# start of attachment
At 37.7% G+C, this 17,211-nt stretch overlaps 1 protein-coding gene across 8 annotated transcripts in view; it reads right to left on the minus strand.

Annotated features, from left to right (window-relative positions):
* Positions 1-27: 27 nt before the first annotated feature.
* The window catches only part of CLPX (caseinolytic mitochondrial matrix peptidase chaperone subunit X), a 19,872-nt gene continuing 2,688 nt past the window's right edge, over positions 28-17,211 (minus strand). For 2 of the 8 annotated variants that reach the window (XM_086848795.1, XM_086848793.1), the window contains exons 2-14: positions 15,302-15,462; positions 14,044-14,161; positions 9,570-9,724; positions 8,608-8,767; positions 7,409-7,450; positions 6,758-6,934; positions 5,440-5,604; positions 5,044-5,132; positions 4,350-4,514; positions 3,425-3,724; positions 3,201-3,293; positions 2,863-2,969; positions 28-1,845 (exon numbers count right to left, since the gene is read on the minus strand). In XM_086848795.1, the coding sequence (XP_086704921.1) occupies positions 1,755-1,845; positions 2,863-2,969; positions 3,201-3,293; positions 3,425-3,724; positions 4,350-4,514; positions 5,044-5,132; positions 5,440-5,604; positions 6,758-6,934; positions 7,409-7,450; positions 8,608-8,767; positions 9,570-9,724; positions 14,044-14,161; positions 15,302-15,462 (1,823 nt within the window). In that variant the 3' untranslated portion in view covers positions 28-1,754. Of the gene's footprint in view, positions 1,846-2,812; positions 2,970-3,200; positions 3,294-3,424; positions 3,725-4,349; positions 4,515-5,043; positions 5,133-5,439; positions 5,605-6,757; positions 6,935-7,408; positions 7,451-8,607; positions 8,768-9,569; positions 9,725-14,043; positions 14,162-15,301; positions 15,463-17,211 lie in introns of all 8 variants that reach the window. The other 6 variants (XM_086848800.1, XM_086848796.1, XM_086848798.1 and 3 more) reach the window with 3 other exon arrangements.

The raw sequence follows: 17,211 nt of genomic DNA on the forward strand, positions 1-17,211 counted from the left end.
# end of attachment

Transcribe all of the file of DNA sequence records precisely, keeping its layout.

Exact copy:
At 37.7% G+C, this 17,211-nt stretch overlaps 1 protein-coding gene across 8 annotated transcripts in view; it reads right to left on the minus strand.

Annotated features, from left to right (window-relative positions):
* Positions 1-27: 27 nt before the first annotated feature.
* The window catches only part of CLPX (caseinolytic mitochondrial matrix peptidase chaperone subunit X), a 19,872-nt gene continuing 2,688 nt past the window's right edge, over positions 28-17,211 (minus strand). For 2 of the 8 annotated variants that reach the window (XM_086848795.1, XM_086848793.1), the window contains exons 2-14: positions 15,302-15,462; positions 14,044-14,161; positions 9,570-9,724; positions 8,608-8,767; positions 7,409-7,450; positions 6,758-6,934; positions 5,440-5,604; positions 5,044-5,132; positions 4,350-4,514; positions 3,425-3,724; positions 3,201-3,293; positions 2,863-2,969; positions 28-1,845 (exon numbers count right to left, since the gene is read on the minus strand). In XM_086848795.1, the coding sequence (XP_086704921.1) occupies positions 1,755-1,845; positions 2,863-2,969; positions 3,201-3,293; positions 3,425-3,724; positions 4,350-4,514; positions 5,044-5,132; positions 5,440-5,604; positions 6,758-6,934; positions 7,409-7,450; positions 8,608-8,767; positions 9,570-9,724; positions 14,044-14,161; positions 15,302-15,462 (1,823 nt within the window). In that variant the 3' untranslated portion in view covers positions 28-1,754. Of the gene's footprint in view, positions 1,846-2,812; positions 2,970-3,200; positions 3,294-3,424; positions 3,725-4,349; positions 4,515-5,043; positions 5,133-5,439; positions 5,605-6,757; positions 6,935-7,408; positions 7,451-8,607; positions 8,768-9,569; positions 9,725-14,043; positions 14,162-15,301; positions 15,463-17,211 lie in introns of all 8 variants that reach the window. The other 6 variants (XM_086848800.1, XM_086848796.1, XM_086848798.1 and 3 more) reach the window with 3 other exon arrangements.

The raw sequence follows: 17,211 nt of genomic DNA on the forward strand, positions 1-17,211 counted from the left end.